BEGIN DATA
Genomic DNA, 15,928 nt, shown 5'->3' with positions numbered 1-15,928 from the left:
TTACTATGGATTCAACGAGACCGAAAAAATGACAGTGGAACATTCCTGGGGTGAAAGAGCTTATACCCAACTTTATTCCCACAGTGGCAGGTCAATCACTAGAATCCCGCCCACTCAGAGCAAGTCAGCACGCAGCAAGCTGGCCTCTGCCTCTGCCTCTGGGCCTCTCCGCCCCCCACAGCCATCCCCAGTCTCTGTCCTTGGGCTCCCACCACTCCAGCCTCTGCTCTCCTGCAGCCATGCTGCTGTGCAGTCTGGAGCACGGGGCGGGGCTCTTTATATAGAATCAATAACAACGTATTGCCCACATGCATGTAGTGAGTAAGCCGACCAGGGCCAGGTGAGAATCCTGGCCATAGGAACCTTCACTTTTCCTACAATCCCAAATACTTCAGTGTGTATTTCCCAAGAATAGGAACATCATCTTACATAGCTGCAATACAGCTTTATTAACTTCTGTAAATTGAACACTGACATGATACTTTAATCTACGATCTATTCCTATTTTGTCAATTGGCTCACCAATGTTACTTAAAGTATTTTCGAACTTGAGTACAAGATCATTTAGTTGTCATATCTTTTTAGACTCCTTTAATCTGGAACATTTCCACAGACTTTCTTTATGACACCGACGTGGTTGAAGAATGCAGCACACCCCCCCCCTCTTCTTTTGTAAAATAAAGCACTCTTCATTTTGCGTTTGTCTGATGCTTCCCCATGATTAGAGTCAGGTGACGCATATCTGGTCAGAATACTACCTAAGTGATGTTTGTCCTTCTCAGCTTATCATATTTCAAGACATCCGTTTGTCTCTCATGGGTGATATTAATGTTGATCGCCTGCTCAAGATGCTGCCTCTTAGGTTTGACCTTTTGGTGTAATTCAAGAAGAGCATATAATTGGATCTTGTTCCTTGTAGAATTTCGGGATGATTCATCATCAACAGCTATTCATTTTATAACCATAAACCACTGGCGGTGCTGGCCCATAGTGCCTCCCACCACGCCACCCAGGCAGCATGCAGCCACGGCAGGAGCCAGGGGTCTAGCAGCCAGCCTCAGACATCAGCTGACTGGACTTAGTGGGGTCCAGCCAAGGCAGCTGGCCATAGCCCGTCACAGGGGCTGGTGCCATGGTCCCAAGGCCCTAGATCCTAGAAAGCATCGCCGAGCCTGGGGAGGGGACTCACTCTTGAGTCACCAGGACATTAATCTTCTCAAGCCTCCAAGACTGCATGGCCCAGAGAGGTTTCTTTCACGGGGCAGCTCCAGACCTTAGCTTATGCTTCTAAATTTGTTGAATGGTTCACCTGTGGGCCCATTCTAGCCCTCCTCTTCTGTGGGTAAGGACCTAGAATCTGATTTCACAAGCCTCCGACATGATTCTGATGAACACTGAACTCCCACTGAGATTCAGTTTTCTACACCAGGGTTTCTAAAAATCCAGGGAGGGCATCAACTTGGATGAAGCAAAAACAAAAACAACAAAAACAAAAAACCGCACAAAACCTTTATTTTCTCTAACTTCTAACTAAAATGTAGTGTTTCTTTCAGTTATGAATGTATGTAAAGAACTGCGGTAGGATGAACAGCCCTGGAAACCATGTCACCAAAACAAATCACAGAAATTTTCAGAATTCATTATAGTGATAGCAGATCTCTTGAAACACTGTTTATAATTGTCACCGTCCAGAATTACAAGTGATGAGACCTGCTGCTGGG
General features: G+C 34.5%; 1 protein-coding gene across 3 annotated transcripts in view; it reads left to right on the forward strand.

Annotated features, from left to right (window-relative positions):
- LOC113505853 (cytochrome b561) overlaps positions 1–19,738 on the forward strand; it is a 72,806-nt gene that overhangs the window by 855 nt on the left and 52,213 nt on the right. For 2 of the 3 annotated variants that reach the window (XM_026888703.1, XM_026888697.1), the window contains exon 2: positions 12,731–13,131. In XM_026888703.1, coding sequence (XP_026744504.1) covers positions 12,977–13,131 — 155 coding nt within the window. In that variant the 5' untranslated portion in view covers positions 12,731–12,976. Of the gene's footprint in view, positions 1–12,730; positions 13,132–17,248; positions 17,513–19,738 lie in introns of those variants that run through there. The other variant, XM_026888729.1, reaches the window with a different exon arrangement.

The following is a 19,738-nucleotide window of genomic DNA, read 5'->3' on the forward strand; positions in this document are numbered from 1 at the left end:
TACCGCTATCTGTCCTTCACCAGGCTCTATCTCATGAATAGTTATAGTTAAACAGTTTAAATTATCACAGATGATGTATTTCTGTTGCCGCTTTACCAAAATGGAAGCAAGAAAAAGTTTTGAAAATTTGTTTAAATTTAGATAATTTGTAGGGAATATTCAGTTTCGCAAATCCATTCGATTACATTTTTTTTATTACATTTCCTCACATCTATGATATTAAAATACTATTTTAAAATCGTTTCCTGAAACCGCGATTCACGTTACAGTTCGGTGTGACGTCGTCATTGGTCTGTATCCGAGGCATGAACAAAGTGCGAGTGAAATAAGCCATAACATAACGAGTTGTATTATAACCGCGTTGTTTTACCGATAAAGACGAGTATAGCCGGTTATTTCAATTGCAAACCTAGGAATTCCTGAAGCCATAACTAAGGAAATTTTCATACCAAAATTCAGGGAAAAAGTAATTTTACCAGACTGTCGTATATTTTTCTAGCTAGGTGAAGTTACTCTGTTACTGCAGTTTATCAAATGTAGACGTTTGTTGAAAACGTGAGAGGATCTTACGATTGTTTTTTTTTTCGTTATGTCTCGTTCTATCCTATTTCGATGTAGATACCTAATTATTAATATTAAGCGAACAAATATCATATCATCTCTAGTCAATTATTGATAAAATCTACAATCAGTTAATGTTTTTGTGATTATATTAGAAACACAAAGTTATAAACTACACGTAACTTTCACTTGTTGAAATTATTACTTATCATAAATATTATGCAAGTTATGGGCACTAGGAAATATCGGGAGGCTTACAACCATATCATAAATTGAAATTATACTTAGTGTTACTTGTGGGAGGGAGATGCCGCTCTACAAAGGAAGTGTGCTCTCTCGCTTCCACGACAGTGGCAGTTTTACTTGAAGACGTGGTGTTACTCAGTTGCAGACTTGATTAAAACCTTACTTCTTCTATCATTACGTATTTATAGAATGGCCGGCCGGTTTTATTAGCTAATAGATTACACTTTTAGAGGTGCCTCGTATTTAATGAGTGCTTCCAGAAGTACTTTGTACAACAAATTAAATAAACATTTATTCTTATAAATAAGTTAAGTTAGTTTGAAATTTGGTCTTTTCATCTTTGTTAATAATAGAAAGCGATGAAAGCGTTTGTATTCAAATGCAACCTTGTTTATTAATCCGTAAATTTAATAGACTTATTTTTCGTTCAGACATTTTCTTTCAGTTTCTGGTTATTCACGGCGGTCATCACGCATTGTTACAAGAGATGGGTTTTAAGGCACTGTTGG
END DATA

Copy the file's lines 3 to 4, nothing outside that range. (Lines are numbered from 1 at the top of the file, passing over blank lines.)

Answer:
General features: G+C 34.5%; 1 protein-coding gene across 3 annotated transcripts in view; it reads left to right on the forward strand.

Annotated features, from left to right (window-relative positions):